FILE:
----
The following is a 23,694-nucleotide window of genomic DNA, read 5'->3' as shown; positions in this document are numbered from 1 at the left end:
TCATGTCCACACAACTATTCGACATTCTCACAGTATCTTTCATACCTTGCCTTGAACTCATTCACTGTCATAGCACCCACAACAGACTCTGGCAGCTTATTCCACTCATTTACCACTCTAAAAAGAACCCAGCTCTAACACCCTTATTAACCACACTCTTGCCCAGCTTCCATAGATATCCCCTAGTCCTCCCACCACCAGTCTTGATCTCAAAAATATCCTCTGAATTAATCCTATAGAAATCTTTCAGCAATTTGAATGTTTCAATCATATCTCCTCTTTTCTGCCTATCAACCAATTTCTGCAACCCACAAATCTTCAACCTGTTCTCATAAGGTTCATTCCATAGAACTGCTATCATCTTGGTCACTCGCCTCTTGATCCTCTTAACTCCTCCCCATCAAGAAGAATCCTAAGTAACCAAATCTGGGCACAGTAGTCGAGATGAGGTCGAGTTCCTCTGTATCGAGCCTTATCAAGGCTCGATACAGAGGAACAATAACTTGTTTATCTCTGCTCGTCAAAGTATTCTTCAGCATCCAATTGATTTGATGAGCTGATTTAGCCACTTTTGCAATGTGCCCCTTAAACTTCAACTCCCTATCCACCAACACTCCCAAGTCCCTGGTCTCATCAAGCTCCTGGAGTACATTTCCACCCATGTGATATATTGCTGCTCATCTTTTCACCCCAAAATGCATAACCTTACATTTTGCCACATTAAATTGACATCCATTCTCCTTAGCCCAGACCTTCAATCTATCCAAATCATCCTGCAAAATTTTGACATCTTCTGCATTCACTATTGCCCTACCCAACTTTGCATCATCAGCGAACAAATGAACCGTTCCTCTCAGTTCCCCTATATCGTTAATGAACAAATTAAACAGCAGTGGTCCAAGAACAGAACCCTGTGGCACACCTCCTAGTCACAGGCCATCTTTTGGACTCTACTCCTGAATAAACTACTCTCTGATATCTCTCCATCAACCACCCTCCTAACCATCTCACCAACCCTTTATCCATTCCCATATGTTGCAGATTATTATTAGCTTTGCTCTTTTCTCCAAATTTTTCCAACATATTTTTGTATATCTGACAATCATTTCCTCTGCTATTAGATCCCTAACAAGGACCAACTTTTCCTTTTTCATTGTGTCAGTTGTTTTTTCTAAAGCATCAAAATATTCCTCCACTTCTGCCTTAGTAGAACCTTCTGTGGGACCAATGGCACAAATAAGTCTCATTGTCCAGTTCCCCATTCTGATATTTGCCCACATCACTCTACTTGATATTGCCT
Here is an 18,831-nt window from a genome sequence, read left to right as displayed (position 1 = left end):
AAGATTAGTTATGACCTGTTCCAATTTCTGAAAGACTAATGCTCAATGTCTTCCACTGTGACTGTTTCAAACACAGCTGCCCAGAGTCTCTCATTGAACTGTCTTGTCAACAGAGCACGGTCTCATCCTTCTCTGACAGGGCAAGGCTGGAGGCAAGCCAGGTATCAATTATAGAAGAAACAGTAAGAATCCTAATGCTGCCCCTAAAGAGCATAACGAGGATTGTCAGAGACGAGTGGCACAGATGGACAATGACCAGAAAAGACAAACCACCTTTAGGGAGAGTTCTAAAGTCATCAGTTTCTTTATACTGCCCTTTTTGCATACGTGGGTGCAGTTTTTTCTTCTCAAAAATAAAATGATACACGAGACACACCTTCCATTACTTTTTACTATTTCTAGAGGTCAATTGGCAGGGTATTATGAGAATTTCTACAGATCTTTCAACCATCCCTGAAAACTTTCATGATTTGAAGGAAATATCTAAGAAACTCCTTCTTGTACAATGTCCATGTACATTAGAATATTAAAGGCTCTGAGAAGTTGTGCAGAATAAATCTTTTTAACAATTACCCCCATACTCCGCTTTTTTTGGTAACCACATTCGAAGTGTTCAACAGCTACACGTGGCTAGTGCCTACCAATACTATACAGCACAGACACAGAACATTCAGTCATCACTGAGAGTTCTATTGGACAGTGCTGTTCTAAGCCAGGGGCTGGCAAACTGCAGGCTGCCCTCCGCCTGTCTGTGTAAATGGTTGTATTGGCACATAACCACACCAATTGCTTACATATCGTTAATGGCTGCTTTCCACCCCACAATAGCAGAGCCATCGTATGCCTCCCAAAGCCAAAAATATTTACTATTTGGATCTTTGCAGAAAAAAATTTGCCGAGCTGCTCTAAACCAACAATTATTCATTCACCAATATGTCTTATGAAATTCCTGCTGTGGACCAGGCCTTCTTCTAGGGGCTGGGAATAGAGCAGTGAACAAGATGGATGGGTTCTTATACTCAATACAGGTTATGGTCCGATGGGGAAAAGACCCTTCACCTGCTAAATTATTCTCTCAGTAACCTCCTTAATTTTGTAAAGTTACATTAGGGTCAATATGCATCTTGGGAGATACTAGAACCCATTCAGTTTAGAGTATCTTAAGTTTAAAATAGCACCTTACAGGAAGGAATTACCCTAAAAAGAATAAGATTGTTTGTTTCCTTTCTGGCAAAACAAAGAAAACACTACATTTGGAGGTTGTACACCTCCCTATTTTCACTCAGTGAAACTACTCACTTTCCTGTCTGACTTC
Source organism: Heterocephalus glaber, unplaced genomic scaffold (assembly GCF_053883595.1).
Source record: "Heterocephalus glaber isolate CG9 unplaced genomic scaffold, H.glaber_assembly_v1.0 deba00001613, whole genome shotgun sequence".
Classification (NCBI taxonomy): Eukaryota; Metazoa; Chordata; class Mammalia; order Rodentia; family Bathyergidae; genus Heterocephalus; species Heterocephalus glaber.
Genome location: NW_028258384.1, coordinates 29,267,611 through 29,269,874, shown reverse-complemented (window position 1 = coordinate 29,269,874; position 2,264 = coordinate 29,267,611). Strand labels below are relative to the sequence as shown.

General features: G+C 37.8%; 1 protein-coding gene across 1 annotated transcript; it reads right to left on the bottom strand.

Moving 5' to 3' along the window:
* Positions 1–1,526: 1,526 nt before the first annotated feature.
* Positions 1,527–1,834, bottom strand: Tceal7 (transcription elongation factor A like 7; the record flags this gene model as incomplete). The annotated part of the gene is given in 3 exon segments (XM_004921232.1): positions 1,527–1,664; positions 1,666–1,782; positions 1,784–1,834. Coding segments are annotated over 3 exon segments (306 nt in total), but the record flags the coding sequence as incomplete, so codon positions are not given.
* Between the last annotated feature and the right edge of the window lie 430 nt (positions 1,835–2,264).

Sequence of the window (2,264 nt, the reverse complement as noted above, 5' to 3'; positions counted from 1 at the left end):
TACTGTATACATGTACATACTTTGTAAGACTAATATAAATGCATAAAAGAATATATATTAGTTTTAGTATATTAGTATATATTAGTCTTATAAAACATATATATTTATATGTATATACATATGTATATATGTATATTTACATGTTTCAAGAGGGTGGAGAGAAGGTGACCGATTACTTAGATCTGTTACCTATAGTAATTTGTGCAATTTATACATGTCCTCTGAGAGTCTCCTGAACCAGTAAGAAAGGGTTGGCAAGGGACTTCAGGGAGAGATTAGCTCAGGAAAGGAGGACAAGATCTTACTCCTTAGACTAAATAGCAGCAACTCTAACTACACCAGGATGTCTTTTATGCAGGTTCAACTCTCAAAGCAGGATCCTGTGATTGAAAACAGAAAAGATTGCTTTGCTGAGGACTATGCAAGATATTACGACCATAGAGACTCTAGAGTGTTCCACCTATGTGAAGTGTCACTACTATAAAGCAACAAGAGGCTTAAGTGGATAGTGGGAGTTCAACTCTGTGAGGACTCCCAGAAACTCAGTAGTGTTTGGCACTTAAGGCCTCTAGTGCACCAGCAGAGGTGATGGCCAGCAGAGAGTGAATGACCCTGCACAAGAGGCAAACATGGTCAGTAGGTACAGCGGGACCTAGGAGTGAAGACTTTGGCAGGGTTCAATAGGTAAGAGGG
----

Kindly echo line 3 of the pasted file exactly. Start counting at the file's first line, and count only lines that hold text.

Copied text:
Here is an 18,831-nt window from a genome sequence, read left to right as displayed (position 1 = left end):